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ARCHIVED FORECAST - All forecasts expire after 24 hours from the posting date/time.
Issued
Sat, November 9th, 2013 - 7:00AM
Expires
Sun, November 10th, 2013 - 7:00AM
Forecaster
Wendy Wagner
Avalanche risk The Bottom Line

During the past week there have been a few reports trickling in and one human triggered avalanche in the  Front Range  area.  Snow cover right now starts just above 2000ft and is nil to a couple feet deep in catchment zones. Below is a photo of Seattle Ridge from the Center Ridge parking lot on Wednesday, November 6th.


As we head into the weekend we have a storm on tap that will hopefully produce in our neck of the woods. In this case, we need to get our avalanche game on. Things to be on the lookout for are both storm snow instabilities as well as how the new snow is sticking to the variety of preexisting surfaces.

Storm snow instabilities: These are in the form of fresh wind slabs,  sluffing in the new snow or soft slab avalanches often due to  upside-down storms.  Simply being aware of your surroundings can tell you much about what type of storm snow issues you may have to deal with.

Preexisting surface concerns:
           Bare ground. This can be a problem when the ground is warm. If new snow stacks up quick enough, storm snow can be lubricated from underneath and slide – either in a slab or a point release avalanche.
           
Old snow  – above 2000ft. We have little information on the preexisting snow at the higher elevations but all signs point to it being mostly loose and faceted  (photo below). This is due to our recent cold/dry spell. Other types of surfaces that have been reported are  hard windpacked snow, wind/rain crusts and creamy recycled powder. Though none of these surfaces are great for new snow to bond with, it is the loose faceted snow that seems the most prevalent and is a textbook weak layer. Any snowfall or wind deposited snow on top of this is a perfect avalanche producer. If we do happen to get enough snow to lure folks out I’d be very suspect of areas with old snow underneath – these areas are usually the same places we want to recreate.


Loose faceted snow from 2,400ft on Seattle Ridge – Friday, Nov 8th.

A note on rescue gear:

If you haven’t done so already,  make sure all your rescue gear is in order. That means putting  new batteries in your beacon and cleaning the terminals  if necessary. Check to see if the cable that holds your probe together is still well intact at the hinge points and not going to break upon assembly. Is your airbag working properly? The  American Avalanche Institute has a bunch of great blogs  to peruse as we await the white stuff.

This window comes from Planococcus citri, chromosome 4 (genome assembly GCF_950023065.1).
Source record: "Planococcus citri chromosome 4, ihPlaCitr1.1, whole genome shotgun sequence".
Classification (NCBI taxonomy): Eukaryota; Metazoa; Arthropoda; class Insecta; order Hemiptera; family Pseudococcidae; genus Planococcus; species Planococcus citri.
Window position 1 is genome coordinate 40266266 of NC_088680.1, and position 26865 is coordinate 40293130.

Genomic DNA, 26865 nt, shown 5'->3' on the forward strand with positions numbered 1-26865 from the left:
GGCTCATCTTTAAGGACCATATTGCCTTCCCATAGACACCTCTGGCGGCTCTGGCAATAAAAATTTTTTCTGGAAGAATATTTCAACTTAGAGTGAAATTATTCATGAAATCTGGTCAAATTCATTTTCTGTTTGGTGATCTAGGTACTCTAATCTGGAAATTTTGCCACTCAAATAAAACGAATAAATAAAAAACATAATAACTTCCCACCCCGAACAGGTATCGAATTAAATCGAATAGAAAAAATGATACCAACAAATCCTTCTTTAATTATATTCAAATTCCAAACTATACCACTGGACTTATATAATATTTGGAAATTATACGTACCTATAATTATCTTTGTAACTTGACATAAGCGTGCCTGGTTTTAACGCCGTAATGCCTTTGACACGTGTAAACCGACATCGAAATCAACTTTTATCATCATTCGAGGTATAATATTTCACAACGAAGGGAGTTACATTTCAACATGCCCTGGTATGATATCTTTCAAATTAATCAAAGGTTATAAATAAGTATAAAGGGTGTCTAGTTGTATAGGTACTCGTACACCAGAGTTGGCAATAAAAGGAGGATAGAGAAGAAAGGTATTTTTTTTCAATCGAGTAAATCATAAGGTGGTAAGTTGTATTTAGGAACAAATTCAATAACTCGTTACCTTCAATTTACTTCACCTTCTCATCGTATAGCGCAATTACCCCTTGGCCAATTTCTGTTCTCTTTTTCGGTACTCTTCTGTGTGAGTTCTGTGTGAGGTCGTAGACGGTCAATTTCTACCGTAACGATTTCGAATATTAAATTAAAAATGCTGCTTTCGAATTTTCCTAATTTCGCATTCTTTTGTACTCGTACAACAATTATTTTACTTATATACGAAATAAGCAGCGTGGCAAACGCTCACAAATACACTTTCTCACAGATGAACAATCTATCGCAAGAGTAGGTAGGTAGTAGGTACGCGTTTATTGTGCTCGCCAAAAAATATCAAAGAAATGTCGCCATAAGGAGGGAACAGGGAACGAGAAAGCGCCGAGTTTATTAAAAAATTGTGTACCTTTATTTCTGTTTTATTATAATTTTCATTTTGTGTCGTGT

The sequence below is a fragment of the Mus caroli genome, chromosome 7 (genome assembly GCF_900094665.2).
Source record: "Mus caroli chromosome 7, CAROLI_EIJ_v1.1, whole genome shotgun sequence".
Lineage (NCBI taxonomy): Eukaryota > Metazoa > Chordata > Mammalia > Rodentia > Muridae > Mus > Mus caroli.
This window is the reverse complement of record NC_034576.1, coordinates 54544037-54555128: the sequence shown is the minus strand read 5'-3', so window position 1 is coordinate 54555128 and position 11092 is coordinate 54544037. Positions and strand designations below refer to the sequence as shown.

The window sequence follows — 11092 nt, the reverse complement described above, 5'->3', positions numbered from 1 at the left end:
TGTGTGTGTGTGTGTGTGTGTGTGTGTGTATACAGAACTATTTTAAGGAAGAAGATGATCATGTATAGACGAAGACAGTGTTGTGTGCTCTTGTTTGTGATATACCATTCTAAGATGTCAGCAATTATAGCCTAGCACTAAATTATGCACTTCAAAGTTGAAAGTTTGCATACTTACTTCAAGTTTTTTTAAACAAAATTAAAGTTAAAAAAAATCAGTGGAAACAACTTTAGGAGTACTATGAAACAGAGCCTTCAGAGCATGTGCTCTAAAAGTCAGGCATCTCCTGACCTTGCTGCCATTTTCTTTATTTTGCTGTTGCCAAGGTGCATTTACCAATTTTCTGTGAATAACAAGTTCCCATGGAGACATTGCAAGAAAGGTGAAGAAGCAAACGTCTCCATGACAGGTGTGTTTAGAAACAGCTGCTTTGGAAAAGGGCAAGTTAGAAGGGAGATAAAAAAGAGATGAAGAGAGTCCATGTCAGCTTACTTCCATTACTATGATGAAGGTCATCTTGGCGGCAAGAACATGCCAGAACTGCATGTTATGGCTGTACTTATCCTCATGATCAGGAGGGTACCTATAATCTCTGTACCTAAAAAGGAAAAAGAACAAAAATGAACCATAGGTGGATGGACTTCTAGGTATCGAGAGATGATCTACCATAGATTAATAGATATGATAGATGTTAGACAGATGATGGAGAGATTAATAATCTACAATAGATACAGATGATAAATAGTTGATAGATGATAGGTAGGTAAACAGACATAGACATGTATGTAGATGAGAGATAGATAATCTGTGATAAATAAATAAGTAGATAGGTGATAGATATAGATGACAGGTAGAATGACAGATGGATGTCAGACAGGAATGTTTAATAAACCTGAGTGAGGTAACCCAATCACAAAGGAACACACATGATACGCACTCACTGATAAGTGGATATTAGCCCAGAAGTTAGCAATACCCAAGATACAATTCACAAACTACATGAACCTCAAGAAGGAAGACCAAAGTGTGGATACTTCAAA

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Sat, November 9th, 2013
Alpine
Above 2,500'
No Rating (0)
Avalanche risk
Treeline
1,000'-2,500'
No Rating (0)
Avalanche risk
Below Treeline
Below 1,000'
No Rating (0)
Avalanche risk
Alpine
Above 2,500'
Avalanche risk
No Rating (0)
Treeline
1,000'-2,500'
Avalanche risk
No Rating (0)
Below Treeline
Below 1,000'
Avalanche risk
No Rating (0)
Danger Scale:
No Rating (0)
Low (1)
Moderate (2)
Considerable (3)
High (4)
Extreme (5)
Weather
Sat, November 9th, 2013

With cool and mostly clear weather the last several days it finally looks like we have a shot of precip Sunday into Monday. A cold front will move through Alaska starting warm (Sun) and leaving cold (Mon). How much snow will we get at Turnagain? Well, it’s a bit too early to tell and it also depends on the flow direction – we are not set up that well with this system. However, the models are showing around an inch of water, yet a bit more in favored areas like Hatcher Pass. This equates to roughly a foot at the high elevations and a couple inches of wet snow over rain at sea level.

Observations
Recent Observations for Turnagain Pass
Date Region Location
04/19/21 Turnagain Avalanche: Triangle, Seattle creek
04/18/21 Turnagain Avalanche: Turnagain Pass Road Obs
04/18/21 Turnagain Observation: Seattle Ridge, approximately 300 yards south of the up track
04/17/21 Turnagain Avalanche: Road obs
04/16/21 Turnagain Avalanche: Seattle Ridge
04/16/21 Turnagain Avalanche: Turnagain Pass, non-motorized side seen from Seattle Ridge
04/16/21 Turnagain Observation: Sunburst
04/15/21 Turnagain Observation: Tincan
04/13/21 Turnagain Observation: Turnagain Pass Road Obs
04/12/21 Turnagain Observation: Tincan
Riding Areas
Updated Tue, April 20th, 2021

Status of riding areas across the Chugach NF is managed by the Glacier and Seward Ranger Districts, not avalanche center staff. Riding area information is posted as a public service to our users and updated based on snow depth and snow density to prevent resource damage at trailhead locations. Riding area questions contact: mailroom_r10_chugach@fs.fed.us

Area Status Weather & Riding Conditions
Glacier District
Johnson Pass
Open
No parking in turnaround at end of the road near the outhouse.
Placer River
Open
Please do not ride along Railroad tracks. Cross tracks at 90 degree angle and clear the right of way.
Skookum Drainage
Closed
The Skookum Valley is closed to snowmachines. This closure occurs annually on April 1 as per the CNF Forest Plan.
Turnagain Pass
Open
Twentymile
Closed
Seward District
Carter Lake
Open
Lost Lake Trail
Open
Primrose Trail
Open
Resurrection Pass Trail
Closed
Closed for the 2020/21 winter season.
Snug Harbor
Open
South Fork Snow River Corridor
Open
Summit Lake
Open

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This is a general backcountry avalanche advisory issued for Turnagain Arm with Turnagain Pass as the core advisory area. This advisory does not apply to highways, railroads or operating ski areas.